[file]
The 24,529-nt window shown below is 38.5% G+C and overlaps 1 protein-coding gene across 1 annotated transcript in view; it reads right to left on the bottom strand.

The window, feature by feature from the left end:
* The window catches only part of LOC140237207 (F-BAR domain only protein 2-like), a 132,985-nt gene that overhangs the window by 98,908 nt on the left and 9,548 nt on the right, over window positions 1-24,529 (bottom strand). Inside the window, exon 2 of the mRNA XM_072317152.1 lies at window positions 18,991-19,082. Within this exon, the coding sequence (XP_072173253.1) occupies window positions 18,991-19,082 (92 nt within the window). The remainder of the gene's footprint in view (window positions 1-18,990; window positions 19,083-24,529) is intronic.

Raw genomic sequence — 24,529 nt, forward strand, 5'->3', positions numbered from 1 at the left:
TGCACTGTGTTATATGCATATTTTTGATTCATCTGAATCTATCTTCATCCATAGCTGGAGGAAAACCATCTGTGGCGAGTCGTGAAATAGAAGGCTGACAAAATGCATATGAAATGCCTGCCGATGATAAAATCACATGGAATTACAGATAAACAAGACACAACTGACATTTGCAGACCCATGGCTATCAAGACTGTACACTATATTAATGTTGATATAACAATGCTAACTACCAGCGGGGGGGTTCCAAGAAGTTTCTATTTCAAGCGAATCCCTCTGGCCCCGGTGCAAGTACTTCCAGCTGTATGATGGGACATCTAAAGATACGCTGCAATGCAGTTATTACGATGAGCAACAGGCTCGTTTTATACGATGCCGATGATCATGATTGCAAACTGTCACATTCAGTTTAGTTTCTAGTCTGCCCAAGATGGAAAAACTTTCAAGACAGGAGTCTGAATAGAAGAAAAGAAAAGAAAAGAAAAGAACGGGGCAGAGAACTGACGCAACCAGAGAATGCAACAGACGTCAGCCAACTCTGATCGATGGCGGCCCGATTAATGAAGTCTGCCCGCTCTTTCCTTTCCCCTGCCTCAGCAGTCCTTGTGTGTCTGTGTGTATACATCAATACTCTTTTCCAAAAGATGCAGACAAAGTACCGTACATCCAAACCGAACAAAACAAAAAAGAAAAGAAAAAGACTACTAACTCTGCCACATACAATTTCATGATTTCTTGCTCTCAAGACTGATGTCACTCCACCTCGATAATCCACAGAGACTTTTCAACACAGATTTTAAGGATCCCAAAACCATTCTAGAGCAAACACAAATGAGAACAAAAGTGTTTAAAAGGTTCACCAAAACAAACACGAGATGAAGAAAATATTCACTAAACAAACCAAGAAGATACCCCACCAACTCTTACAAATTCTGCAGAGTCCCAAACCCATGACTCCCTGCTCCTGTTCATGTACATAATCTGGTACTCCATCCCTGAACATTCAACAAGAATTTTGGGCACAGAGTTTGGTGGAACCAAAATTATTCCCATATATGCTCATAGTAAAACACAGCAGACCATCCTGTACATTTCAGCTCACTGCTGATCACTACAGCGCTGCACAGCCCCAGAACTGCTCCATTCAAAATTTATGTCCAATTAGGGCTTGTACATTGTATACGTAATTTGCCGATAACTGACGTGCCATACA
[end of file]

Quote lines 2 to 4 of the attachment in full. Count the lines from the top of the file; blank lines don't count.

The window, feature by feature from the left end:
* The window catches only part of LOC140237207 (F-BAR domain only protein 2-like), a 132,985-nt gene that overhangs the window by 98,908 nt on the left and 9,548 nt on the right, over window positions 1-24,529 (bottom strand). Inside the window, exon 2 of the mRNA XM_072317152.1 lies at window positions 18,991-19,082. Within this exon, the coding sequence (XP_072173253.1) occupies window positions 18,991-19,082 (92 nt within the window). The remainder of the gene's footprint in view (window positions 1-18,990; window positions 19,083-24,529) is intronic.

Raw genomic sequence — 24,529 nt, forward strand, 5'->3', positions numbered from 1 at the left: